Click to receive personalized book recommendations daily.
Check Out These
21 Books You’ve Been Meaning to Read
See the List

Lew Archer Series

Ross Macdonald
Black Money by Ross Macdonald
The Instant Enemy by Ross Macdonald
The Archer Files by Ross Macdonald Edited by Tom Nolan

Lew Archer Series : Titles in Order

Book 18
The desert air is hot with sex and betrayal, death and madness and only Detective Lew Archer can make sense of a killer who makes murder a work of art.Finding a purloined portrait of a leggy blonde was supposed to be an easy paycheck for Archer, but that was before the bodies began piling up. Suddenly, Archer find himself smack in the middle of a decades-long mystery of a brilliant artist who walked into the desert and simply disappeared. He left behind a bevy of muses, molls, dolls, and dames-each one scrambling for what they thought was rightfully theirs.
Book 17
In Sleeping Beauty, Lew Archer finds himself the confidant of a
wealthy, violent family with a load of trouble on their hands–including an oil spill, a missing girl, a lethal dose of Nembutal, a six-figure ransom, and a stranger afloat, face down, off a private beach. Here is Ross Macdonald’s masterful tale of buried memories, the consequences of arrogance, and the anguished relations between parents and their children. Riveting, gritty, tautly written, Sleeping Beauty is crime fiction at its best.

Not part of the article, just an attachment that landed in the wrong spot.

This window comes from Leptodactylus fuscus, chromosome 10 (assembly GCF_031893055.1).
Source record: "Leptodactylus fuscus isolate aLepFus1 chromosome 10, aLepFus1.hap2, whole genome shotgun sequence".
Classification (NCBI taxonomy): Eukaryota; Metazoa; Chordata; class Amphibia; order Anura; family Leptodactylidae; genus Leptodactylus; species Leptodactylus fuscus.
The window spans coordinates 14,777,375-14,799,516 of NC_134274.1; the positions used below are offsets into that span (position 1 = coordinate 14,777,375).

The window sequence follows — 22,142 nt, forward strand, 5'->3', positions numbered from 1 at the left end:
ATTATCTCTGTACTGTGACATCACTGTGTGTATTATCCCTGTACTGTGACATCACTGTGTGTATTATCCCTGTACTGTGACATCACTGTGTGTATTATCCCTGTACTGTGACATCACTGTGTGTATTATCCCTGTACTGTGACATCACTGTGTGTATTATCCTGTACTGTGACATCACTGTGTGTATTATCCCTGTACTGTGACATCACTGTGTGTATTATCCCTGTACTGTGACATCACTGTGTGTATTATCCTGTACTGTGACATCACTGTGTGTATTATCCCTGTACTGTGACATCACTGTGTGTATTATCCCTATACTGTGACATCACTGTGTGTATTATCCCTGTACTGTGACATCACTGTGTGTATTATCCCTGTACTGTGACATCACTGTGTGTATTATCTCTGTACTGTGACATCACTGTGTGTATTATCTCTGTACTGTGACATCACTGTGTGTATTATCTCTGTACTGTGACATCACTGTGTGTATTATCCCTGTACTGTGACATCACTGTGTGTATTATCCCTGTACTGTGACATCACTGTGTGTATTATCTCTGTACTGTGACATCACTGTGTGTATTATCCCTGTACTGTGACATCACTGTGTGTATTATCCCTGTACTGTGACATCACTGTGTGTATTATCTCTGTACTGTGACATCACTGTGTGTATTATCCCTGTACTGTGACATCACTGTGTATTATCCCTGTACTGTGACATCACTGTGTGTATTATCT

If any writer can be said to have inherited the mantle of Dashiell Hammett and Raymond Chandler, it is Ross Macdonald. Between the late 1940s and his death in 1983, he gave the American crime novel a psychological depth and moral complexity that his pre-decessors had only hinted at. And in the character of Lew Archer, Macdonald redefined the private eye as a roving conscience who walks the treacherous frontier between criminal guilt and human sin.
Book 17
No matter what cases private eye Lew Archer takes on—a burglary, a runaway, or a disappeared person—the trail always leads to tangled family secrets and murder. Widely considered the heir to Sam Spade and Philip Marlowe, Archer dug up secrets and bodies in and around Los Angeles. 

Here, The Archer Files collects all the Lew Archer short stories ever published, along with thirteen unpublished “case notes” and a fascinating biographical profile of Archer by Edgar Award finalist Tom Nolan. Ross Macdonald’s signature staccato prose is the real star throughout this collection, which is both a perfect introduction for the newcomer and a must-have for the Macdonald aficionado.
Book 16